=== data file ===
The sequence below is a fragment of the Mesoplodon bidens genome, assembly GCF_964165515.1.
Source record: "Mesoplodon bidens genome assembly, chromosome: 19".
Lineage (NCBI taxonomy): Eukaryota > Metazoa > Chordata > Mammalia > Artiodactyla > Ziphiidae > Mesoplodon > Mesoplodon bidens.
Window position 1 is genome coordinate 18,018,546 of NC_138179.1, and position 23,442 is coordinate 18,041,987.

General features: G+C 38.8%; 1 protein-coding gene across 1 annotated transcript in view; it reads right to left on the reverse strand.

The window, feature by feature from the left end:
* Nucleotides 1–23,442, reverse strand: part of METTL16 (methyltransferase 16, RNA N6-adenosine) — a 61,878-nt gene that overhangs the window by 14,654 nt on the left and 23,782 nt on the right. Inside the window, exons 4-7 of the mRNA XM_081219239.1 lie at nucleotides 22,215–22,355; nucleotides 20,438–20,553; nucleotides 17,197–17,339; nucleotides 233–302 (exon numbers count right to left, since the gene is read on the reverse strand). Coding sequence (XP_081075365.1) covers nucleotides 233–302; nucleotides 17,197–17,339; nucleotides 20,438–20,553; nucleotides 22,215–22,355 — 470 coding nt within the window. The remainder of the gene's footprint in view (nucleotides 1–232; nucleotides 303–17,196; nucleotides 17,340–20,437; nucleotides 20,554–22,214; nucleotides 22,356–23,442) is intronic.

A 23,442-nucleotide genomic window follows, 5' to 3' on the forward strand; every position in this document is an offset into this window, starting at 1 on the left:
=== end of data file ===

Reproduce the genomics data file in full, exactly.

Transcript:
The sequence below is a fragment of the Mesoplodon bidens genome, assembly GCF_964165515.1.
Source record: "Mesoplodon bidens genome assembly, chromosome: 19".
Lineage (NCBI taxonomy): Eukaryota > Metazoa > Chordata > Mammalia > Artiodactyla > Ziphiidae > Mesoplodon > Mesoplodon bidens.
Window position 1 is genome coordinate 18,018,546 of NC_138179.1, and position 23,442 is coordinate 18,041,987.

General features: G+C 38.8%; 1 protein-coding gene across 1 annotated transcript in view; it reads right to left on the reverse strand.

The window, feature by feature from the left end:
* Nucleotides 1–23,442, reverse strand: part of METTL16 (methyltransferase 16, RNA N6-adenosine) — a 61,878-nt gene that overhangs the window by 14,654 nt on the left and 23,782 nt on the right. Inside the window, exons 4-7 of the mRNA XM_081219239.1 lie at nucleotides 22,215–22,355; nucleotides 20,438–20,553; nucleotides 17,197–17,339; nucleotides 233–302 (exon numbers count right to left, since the gene is read on the reverse strand). Coding sequence (XP_081075365.1) covers nucleotides 233–302; nucleotides 17,197–17,339; nucleotides 20,438–20,553; nucleotides 22,215–22,355 — 470 coding nt within the window. The remainder of the gene's footprint in view (nucleotides 1–232; nucleotides 303–17,196; nucleotides 17,340–20,437; nucleotides 20,554–22,214; nucleotides 22,356–23,442) is intronic.

A 23,442-nucleotide genomic window follows, 5' to 3' on the forward strand; every position in this document is an offset into this window, starting at 1 on the left: